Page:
Good Kop, Bad Kop: Week 3

Ben Kopelman

Every Knicks fan struggles with the optimistic angel on one shoulder
(we got Eddy Curry!) and the ever-depressing devil (we still have Eddy Curry??!!) on the other. After each week this season, we will offer up the positives and negatives of the last 7 days in Knicks-land to help sort it all out and put your mind at ease.

***********

Record during the week: 3-1
Game results: Win @ Orlando (99-89); Win @ San Antonio (104-100); Loss @ Memphis (95-105); Win vs. Indiana (88-76)
Overall record / Place in standings: 7-1; 1st place

THE GOOD

Late Game Grit:  Last week we focussed on the second-half defense; this week, the team impressed with its fourth quarter effort. After a sloppy first 36 minutes in Orlando and nursing a one point lead, the team turned it on over the final 12, surrendering a mere 13 points en route to beating the Magic by 10.  They followed that up with the best Knicks fourth quarter in recent memory (stripping the title from the stretch of last April’s game against the Bulls) when they erased a 12-point deficit over the final 7 minutes.  And in case you haven’t watched the NBA in the last 15 years, the Spurs don’t blow double-digit fourth quarter leads at home too often. Or ever. So brava, ya know?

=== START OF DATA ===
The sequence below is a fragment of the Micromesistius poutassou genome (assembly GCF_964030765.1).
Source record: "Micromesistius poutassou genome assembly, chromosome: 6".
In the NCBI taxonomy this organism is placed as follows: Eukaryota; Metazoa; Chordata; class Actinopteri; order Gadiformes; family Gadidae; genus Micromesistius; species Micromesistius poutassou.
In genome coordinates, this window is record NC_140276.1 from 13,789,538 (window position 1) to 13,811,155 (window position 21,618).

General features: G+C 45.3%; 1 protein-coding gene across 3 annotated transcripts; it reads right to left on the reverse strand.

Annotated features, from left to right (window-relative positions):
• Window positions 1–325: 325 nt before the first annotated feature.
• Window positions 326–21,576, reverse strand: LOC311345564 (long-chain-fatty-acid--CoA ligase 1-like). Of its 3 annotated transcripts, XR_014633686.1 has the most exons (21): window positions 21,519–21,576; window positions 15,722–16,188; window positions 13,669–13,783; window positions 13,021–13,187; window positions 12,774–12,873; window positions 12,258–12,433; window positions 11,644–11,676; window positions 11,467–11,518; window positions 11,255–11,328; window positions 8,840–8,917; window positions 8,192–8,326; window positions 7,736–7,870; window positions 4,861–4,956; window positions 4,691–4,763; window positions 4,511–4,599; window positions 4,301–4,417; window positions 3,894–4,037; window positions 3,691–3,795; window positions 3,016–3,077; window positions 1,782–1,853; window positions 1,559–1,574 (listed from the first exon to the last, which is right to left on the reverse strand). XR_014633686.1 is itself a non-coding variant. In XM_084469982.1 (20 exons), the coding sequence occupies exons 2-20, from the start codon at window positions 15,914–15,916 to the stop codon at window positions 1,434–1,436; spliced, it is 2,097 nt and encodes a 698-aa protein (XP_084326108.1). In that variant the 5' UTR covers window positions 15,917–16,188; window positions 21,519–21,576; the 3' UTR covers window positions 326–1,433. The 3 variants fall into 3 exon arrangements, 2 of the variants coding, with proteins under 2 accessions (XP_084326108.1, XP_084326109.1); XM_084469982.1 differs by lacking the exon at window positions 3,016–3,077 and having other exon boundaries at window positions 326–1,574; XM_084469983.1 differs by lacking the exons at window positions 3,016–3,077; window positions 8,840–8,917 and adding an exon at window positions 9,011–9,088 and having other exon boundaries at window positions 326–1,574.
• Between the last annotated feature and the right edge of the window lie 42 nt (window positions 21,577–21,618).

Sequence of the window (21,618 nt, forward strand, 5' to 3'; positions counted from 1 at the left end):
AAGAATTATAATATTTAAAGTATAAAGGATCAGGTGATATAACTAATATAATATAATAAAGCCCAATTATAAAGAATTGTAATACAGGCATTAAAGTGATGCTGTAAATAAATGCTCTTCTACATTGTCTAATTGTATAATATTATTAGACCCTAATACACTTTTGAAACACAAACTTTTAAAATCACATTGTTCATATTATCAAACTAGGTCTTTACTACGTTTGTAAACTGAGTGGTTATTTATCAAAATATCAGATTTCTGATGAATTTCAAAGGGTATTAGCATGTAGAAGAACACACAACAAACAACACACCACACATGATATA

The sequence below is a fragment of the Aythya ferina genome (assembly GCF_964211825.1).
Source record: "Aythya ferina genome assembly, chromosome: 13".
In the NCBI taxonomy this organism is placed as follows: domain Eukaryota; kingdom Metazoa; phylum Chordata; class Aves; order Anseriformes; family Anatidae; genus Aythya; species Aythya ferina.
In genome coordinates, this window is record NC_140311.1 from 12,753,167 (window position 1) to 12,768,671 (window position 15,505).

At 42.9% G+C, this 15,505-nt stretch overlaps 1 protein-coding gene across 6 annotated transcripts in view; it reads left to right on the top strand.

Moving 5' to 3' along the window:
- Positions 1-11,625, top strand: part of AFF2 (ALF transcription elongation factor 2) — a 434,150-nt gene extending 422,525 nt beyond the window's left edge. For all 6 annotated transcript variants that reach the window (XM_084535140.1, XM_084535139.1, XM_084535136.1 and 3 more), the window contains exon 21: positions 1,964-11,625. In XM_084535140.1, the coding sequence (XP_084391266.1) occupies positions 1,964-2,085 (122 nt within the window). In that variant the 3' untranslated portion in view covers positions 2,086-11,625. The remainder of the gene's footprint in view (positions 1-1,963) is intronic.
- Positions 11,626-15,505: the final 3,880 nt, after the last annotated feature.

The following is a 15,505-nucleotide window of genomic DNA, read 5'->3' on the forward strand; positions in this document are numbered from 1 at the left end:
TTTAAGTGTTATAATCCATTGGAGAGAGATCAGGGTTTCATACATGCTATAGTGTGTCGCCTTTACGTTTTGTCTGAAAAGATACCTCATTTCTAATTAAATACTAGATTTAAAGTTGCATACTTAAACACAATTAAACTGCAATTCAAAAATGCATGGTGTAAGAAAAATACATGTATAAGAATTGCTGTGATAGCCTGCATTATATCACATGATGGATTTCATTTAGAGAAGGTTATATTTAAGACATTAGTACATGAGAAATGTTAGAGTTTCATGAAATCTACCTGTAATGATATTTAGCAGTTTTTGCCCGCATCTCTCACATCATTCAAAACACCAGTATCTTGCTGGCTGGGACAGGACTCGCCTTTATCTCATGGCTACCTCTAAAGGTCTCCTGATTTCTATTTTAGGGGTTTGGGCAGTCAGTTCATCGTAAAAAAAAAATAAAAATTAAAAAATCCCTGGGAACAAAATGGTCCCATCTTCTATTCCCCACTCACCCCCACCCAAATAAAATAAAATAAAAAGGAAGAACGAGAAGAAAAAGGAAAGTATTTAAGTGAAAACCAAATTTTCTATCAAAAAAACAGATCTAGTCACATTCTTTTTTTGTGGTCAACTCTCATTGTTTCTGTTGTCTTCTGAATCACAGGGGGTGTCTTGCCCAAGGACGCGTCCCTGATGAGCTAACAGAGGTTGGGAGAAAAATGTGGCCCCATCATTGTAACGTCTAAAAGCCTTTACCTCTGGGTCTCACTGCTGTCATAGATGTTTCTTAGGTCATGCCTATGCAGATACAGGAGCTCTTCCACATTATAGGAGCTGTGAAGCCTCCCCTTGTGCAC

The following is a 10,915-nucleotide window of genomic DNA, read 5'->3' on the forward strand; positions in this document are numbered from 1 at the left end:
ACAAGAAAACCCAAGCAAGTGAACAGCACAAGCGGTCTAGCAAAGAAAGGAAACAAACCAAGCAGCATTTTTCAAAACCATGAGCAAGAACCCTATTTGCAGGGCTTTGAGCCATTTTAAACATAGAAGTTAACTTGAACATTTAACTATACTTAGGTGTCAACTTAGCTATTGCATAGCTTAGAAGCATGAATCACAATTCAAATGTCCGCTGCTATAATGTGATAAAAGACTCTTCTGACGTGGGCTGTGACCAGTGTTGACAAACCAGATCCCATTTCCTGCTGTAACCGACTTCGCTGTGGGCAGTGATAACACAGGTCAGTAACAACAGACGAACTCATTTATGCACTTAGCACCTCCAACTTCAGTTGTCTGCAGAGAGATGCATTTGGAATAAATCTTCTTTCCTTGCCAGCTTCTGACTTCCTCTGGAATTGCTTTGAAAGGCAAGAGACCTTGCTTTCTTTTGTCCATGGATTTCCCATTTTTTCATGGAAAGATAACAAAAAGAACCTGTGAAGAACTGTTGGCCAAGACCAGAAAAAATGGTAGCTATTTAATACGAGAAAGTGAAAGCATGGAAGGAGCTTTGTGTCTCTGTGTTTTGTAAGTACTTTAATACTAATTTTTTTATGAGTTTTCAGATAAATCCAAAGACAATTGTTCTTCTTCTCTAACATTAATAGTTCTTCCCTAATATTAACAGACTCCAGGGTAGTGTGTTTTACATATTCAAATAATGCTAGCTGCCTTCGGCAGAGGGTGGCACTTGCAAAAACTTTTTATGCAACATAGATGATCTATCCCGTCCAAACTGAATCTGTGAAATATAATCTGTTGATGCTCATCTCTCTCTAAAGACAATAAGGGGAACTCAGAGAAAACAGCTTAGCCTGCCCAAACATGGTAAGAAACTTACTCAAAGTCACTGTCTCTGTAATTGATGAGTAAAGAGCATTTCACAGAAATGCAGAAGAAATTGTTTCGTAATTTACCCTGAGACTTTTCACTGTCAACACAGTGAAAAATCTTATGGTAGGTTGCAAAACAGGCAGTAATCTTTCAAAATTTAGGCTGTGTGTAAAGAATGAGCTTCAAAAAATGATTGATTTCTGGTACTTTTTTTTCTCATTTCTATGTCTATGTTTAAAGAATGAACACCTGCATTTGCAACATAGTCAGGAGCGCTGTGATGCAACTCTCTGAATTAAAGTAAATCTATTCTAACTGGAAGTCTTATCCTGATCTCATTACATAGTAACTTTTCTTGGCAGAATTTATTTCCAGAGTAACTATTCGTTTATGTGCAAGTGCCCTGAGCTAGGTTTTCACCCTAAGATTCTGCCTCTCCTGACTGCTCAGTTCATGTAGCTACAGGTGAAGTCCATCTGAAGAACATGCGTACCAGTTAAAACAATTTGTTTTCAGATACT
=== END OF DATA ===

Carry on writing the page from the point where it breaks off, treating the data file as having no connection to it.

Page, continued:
Guarding Their Guards:  The defense has been great all around, but this week Felton, Kidd and Brewer shined in stopping opposing 1s, 2s.  Parker, a career 49% shooter, went a meager 7-for-20 from the field and did not make a field goal after the 5 minute mark in the third quarter.  Shutting down a scorer like that is one-half the equation to enable the comeback that ensued.  The team’s lack of blocked shots – a discouraging stat in seasons past – is also more a nod to its perimeter defense than it is a concern about our ability to protect the rim.  With guards who can actually keep their man in front of them (J-who?), our big men are able to stick with their defensive assignments rather than constantly hedge to help.  Sure, that style of defense results in a handful of blocks, but more often it ends up an offensive rebound, a put-back dunk and the associated head-shaking and finger-pointing that comes with it.  I’ll take the former and kudos to first line of defense for getting the job done and making everybody else’s day that much easier.